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From Pixels to Scenes: Recovering 3D Geometry and Semantics for Indoor Environments

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October 29, 2018
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Understanding the 3D geometry and semantics of real environments is in critically
high demand for many applications, such as autonomous driving, robotics, and augmented
reality. However, it is extremely challenging due to imperfect and noisy measurements
from real sensors, limited access to ground truth data, and cluttered scenes
exhibiting heavy occlusions and intervening objects. To address these issues, this thesis
introduces a series of works that produce a geometric and semantic understanding
of the scene in both pixel-wise and holistic 3D representations. Starting from estimating
a depth map, which is a fundamental task in many approaches for reconstructing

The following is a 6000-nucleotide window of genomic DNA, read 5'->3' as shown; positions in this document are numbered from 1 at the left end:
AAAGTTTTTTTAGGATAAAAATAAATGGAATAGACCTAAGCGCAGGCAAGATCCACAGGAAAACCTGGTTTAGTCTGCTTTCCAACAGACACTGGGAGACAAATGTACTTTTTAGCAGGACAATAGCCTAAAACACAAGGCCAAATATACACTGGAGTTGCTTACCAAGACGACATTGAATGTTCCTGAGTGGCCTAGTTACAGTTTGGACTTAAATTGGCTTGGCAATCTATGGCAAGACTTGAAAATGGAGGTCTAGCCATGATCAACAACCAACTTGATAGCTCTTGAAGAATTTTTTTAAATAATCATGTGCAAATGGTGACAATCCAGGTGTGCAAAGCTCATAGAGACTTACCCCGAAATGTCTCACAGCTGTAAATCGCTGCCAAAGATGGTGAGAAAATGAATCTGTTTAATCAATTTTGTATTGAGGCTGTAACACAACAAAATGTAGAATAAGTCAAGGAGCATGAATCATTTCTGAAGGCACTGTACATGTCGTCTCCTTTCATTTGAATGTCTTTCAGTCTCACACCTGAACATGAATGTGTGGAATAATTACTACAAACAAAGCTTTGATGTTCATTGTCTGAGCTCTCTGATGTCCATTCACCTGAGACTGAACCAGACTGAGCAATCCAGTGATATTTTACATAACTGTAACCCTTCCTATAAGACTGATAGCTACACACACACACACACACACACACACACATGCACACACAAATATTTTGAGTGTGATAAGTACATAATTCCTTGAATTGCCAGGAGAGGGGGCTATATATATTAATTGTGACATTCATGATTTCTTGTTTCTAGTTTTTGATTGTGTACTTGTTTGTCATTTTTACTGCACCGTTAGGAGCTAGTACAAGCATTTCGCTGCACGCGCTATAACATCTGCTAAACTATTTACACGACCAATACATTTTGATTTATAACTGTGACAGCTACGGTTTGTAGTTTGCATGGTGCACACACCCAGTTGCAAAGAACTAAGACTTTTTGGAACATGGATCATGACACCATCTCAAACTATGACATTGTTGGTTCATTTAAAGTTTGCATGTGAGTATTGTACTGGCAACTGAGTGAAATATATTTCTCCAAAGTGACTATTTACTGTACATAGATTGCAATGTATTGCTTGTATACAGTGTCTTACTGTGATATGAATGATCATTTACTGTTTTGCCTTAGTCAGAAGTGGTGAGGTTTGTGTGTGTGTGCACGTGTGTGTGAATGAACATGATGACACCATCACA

the 3D geometry of the scene, we introduce a learning-based active stereo system
that is trained in a self-supervised fashion and reduces the disparity error to 1/10th
of other canonical stereo systems. To handle a more common case where only one
input image is available for scene understanding, we create a high-quality synthetic
dataset facilitating pre-training of data-driven approaches, and demonstrating that
we can improve the surface normal estimation and improve raw depth measurements
from commodity RGBD sensors. Lastly, we pursue holistic 3D scene understanding
by estimating a 3D representation of the scene, in which objects and room layout
are represented using 3D bounding box and planar surfaces respectively. We propose
methods to produce such a representation from either a single color panorama or a
depth image, leveraging scene context. On the whole, these proposed methods produce
understanding of both 3D geometry and semantics from the most fine-grained
pixel level to the holistic scene scale, building foundations that support future work
in 3D scene understanding.

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